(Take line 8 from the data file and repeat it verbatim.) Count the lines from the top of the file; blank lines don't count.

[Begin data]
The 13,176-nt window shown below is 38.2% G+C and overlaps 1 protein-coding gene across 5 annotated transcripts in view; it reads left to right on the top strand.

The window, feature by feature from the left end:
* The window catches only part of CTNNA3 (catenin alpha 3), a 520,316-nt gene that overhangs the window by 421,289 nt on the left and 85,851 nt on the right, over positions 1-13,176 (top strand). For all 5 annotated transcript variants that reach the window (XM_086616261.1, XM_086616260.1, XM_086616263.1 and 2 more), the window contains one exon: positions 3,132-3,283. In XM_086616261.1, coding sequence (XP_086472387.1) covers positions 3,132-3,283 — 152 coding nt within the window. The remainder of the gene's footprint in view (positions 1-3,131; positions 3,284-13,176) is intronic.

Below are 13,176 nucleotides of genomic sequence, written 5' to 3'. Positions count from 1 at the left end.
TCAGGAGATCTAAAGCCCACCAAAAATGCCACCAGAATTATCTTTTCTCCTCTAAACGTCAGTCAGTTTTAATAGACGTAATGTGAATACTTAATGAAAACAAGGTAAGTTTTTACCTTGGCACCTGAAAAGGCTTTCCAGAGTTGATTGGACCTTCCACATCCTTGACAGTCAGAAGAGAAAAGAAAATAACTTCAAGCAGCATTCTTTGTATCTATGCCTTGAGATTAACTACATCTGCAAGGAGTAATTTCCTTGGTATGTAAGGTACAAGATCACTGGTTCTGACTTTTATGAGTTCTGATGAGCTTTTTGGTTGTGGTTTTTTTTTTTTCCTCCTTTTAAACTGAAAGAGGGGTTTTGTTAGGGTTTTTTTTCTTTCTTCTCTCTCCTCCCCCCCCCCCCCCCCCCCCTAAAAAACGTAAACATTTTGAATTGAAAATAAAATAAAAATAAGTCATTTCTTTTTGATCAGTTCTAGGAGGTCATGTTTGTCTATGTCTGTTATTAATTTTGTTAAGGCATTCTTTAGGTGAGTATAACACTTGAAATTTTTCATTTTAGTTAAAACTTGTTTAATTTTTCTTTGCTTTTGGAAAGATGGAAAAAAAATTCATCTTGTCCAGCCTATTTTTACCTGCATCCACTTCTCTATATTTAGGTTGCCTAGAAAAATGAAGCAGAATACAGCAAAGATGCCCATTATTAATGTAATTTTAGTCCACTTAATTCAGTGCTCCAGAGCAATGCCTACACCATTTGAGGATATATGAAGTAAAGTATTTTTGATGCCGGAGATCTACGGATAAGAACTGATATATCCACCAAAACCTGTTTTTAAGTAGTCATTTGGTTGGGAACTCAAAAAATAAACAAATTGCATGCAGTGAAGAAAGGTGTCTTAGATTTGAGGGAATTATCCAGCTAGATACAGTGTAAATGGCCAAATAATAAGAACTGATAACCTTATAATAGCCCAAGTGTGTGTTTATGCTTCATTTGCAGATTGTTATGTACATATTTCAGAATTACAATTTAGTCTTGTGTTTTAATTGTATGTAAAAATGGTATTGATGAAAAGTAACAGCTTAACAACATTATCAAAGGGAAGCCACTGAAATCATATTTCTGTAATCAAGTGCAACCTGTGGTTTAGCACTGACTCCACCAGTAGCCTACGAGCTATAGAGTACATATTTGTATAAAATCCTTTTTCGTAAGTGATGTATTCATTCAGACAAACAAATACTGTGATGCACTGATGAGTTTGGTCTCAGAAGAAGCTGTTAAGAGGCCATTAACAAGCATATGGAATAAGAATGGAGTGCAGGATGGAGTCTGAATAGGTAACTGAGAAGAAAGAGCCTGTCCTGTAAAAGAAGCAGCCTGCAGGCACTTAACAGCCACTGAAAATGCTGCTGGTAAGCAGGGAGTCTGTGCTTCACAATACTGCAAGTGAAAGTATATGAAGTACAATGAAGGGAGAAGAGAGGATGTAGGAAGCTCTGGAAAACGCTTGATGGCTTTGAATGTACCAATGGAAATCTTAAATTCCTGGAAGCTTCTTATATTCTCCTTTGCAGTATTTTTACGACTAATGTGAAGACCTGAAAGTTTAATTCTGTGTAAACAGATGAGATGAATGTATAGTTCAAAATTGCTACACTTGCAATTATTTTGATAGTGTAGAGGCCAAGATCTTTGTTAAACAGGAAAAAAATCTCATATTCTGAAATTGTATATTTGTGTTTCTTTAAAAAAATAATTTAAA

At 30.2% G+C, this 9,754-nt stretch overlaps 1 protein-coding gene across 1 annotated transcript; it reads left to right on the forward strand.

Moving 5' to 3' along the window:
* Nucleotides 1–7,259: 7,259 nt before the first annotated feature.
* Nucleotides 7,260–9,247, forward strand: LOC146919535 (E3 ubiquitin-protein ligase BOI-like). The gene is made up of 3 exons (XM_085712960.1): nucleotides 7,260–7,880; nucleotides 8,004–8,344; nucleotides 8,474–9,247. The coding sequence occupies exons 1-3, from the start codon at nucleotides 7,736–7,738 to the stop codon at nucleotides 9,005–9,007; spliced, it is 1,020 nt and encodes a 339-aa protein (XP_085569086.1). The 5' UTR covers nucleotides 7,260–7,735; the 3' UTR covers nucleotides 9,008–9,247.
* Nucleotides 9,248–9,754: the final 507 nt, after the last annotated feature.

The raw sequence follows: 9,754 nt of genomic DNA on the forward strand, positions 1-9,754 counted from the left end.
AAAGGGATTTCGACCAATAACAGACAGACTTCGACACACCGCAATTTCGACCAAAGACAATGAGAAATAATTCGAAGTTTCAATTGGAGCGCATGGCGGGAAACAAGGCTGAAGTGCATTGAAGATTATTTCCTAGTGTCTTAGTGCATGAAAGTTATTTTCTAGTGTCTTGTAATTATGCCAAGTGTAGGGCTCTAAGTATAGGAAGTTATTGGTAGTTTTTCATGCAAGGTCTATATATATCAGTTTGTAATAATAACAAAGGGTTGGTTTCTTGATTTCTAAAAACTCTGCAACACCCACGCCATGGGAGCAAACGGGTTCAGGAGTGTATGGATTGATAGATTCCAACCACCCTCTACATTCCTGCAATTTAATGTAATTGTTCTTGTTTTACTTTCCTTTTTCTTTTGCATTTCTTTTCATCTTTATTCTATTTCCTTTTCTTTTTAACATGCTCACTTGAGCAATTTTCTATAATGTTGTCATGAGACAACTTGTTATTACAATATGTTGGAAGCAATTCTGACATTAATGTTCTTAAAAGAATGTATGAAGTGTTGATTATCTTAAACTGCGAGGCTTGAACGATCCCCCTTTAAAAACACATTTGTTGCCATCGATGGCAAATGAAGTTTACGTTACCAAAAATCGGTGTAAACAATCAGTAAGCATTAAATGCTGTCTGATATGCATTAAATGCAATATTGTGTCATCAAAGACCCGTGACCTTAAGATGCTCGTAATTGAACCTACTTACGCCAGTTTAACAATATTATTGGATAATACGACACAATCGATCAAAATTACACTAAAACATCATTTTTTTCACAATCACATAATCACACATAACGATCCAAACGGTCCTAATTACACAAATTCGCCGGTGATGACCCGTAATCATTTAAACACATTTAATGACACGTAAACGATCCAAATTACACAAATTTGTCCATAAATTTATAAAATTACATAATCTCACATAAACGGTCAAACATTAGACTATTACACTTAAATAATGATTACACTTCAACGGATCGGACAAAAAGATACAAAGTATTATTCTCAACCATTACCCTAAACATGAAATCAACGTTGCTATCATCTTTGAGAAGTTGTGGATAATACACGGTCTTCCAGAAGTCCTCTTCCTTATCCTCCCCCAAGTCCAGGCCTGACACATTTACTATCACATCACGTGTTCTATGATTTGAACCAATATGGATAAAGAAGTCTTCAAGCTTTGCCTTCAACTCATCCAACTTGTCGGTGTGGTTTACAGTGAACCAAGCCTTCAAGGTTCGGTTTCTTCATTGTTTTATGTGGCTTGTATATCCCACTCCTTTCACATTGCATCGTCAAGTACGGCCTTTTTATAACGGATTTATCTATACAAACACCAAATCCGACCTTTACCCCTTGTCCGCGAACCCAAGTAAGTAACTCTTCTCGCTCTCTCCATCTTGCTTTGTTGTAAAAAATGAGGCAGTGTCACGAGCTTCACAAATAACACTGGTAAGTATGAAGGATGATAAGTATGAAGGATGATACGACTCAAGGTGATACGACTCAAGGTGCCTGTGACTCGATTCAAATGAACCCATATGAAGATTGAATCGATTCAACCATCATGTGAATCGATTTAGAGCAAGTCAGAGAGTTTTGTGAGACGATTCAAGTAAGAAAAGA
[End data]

* Nucleotides 1–7,259: 7,259 nt before the first annotated feature.